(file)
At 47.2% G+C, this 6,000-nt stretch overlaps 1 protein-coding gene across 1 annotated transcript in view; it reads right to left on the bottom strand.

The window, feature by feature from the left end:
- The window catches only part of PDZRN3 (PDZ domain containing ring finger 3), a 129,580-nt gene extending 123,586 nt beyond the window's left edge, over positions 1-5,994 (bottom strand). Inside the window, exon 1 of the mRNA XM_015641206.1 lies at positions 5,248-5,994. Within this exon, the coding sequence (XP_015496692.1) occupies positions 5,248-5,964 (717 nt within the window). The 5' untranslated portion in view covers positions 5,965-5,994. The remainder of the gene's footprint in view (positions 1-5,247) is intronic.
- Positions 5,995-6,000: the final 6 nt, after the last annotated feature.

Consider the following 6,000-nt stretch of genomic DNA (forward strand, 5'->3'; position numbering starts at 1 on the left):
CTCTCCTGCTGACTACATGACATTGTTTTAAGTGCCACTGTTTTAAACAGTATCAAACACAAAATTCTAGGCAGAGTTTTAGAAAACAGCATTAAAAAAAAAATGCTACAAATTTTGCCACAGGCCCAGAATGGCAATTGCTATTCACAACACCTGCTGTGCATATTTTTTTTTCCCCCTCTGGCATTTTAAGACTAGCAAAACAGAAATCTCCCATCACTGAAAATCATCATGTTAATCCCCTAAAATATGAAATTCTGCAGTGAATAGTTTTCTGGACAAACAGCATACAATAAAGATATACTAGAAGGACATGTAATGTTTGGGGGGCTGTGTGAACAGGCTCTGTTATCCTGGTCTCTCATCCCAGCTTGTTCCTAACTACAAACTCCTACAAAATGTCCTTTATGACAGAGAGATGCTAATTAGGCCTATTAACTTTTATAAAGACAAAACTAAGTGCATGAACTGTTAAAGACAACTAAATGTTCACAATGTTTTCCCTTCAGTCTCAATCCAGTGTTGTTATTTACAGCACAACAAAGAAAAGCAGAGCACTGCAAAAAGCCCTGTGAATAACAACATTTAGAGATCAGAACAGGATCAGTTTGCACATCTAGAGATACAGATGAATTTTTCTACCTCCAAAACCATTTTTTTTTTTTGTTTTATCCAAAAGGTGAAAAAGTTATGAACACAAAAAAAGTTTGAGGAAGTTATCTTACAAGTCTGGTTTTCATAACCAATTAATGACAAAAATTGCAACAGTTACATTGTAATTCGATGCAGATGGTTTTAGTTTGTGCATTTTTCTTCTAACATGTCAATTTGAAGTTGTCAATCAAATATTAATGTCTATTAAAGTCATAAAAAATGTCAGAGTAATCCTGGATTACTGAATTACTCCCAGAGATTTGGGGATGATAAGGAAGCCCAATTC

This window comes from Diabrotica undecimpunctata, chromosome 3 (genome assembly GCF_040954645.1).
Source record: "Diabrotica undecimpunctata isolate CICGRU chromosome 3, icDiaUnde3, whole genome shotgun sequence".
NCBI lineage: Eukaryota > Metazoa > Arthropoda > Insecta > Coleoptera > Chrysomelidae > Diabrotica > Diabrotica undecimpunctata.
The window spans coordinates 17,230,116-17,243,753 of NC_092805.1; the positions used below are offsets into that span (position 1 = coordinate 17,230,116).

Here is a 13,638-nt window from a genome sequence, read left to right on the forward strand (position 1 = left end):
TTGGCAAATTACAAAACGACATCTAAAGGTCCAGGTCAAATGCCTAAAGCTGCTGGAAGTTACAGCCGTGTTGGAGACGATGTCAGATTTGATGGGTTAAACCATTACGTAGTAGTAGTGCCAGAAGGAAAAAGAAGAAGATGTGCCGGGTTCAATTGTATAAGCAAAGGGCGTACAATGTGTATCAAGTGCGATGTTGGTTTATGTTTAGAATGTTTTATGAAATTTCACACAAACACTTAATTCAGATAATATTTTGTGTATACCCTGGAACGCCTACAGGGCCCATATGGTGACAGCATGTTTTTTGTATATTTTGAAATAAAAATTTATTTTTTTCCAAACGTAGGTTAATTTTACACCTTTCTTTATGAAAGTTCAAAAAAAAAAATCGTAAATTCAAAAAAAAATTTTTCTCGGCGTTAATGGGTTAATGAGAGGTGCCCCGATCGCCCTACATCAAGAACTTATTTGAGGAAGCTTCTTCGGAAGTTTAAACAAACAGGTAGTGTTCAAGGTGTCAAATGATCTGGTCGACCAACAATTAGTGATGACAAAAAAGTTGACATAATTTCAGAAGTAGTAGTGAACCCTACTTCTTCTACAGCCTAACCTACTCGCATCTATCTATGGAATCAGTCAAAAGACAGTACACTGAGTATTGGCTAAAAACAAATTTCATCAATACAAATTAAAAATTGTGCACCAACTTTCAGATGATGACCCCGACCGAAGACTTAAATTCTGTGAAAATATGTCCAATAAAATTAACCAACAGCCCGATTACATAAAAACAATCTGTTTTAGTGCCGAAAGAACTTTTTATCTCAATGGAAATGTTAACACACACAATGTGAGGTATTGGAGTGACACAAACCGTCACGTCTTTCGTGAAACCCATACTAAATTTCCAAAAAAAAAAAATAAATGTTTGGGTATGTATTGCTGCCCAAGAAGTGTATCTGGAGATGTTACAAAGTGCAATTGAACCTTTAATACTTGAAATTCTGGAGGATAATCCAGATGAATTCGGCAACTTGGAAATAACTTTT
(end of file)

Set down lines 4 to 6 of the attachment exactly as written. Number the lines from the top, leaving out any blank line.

- Positions 5,995-6,000: the final 6 nt, after the last annotated feature.

Consider the following 6,000-nt stretch of genomic DNA (forward strand, 5'->3'; position numbering starts at 1 on the left):
CTCTCCTGCTGACTACATGACATTGTTTTAAGTGCCACTGTTTTAAACAGTATCAAACACAAAATTCTAGGCAGAGTTTTAGAAAACAGCATTAAAAAAAAAATGCTACAAATTTTGCCACAGGCCCAGAATGGCAATTGCTATTCACAACACCTGCTGTGCATATTTTTTTTTCCCCCTCTGGCATTTTAAGACTAGCAAAACAGAAATCTCCCATCACTGAAAATCATCATGTTAATCCCCTAAAATATGAAATTCTGCAGTGAATAGTTTTCTGGACAAACAGCATACAATAAAGATATACTAGAAGGACATGTAATGTTTGGGGGGCTGTGTGAACAGGCTCTGTTATCCTGGTCTCTCATCCCAGCTTGTTCCTAACTACAAACTCCTACAAAATGTCCTTTATGACAGAGAGATGCTAATTAGGCCTATTAACTTTTATAAAGACAAAACTAAGTGCATGAACTGTTAAAGACAACTAAATGTTCACAATGTTTTCCCTTCAGTCTCAATCCAGTGTTGTTATTTACAGCACAACAAAGAAAAGCAGAGCACTGCAAAAAGCCCTGTGAATAACAACATTTAGAGATCAGAACAGGATCAGTTTGCACATCTAGAGATACAGATGAATTTTTCTACCTCCAAAACCATTTTTTTTTTTTGTTTTATCCAAAAGGTGAAAAAGTTATGAACACAAAAAAAGTTTGAGGAAGTTATCTTACAAGTCTGGTTTTCATAACCAATTAATGACAAAAATTGCAACAGTTACATTGTAATTCGATGCAGATGGTTTTAGTTTGTGCATTTTTCTTCTAACATGTCAATTTGAAGTTGTCAATCAAATATTAATGTCTATTAAAGTCATAAAAAATGTCAGAGTAATCCTGGATTACTGAATTACTCCCAGAGATTTGGGGATGATAAGGAAGCCCAATTC